Women’s wages in the
public sector are considerably lower than men’s, a report released Sunday
According to the annual Wage Supervisor’s Report on Public Sector
Salaries, which releases data on government employee wages a year after the
fact, a 24 percent pay gap existed between men and women on government payrolls
in 2011. Although the tax code, which favors women, narrowed the gender
gap significantly, the post-tax final take-home pay difference between men and
women remained hefty at 15%.
“There is a lot of room for improvement,”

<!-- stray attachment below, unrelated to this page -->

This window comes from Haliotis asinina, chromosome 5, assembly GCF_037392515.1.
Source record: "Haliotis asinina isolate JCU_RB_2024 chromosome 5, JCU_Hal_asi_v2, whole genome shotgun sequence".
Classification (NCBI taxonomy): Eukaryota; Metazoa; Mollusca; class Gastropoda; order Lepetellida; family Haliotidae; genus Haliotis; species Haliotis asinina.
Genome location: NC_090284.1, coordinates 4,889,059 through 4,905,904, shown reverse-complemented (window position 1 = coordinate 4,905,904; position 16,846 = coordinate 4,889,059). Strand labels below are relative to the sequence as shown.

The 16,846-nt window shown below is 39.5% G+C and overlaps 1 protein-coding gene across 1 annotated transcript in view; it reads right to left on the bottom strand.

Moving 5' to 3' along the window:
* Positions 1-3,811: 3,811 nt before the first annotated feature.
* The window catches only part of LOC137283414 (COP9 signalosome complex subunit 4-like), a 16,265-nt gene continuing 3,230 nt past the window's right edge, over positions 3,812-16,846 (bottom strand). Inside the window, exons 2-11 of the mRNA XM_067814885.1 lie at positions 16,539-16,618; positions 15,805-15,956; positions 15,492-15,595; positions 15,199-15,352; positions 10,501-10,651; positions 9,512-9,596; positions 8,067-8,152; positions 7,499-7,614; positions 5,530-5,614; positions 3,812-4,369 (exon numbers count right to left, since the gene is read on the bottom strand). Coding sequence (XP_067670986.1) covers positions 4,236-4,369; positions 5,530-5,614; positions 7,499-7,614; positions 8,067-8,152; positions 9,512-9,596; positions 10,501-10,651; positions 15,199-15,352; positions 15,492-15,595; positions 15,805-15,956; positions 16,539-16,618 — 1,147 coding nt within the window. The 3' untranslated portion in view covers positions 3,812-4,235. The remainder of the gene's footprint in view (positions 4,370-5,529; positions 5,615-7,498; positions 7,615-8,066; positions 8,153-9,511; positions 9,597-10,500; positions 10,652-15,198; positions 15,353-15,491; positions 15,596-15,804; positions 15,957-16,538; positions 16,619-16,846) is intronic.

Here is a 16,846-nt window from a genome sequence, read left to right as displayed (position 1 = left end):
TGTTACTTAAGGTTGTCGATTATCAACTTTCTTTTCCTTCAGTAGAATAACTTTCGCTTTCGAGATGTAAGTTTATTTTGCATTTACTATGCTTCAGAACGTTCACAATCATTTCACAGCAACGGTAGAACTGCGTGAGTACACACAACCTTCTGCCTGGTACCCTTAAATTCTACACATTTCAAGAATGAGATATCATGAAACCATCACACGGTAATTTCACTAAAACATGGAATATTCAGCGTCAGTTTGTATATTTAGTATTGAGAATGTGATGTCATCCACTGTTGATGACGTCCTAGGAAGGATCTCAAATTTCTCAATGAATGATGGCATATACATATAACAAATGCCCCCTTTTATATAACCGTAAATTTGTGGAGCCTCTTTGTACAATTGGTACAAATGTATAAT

says Kobi Amsalem, the wage supervisor at the Ministry of Finance. The reason
for the disparity is not simple wage discrimination, he is quick to add.
Instead, it reflects the fact that fewer women occupy high-ranking positions on
government payrolls. Men are also far more likely than women to work
The data in the
report covers the calendar year of 2011 only, and does not reflect a slew of
agreements reached between the Treasury and various working groups such as
nurses, social workers, and doctors, which were either signed in 2012 or had not
yet come into full force in 2011.
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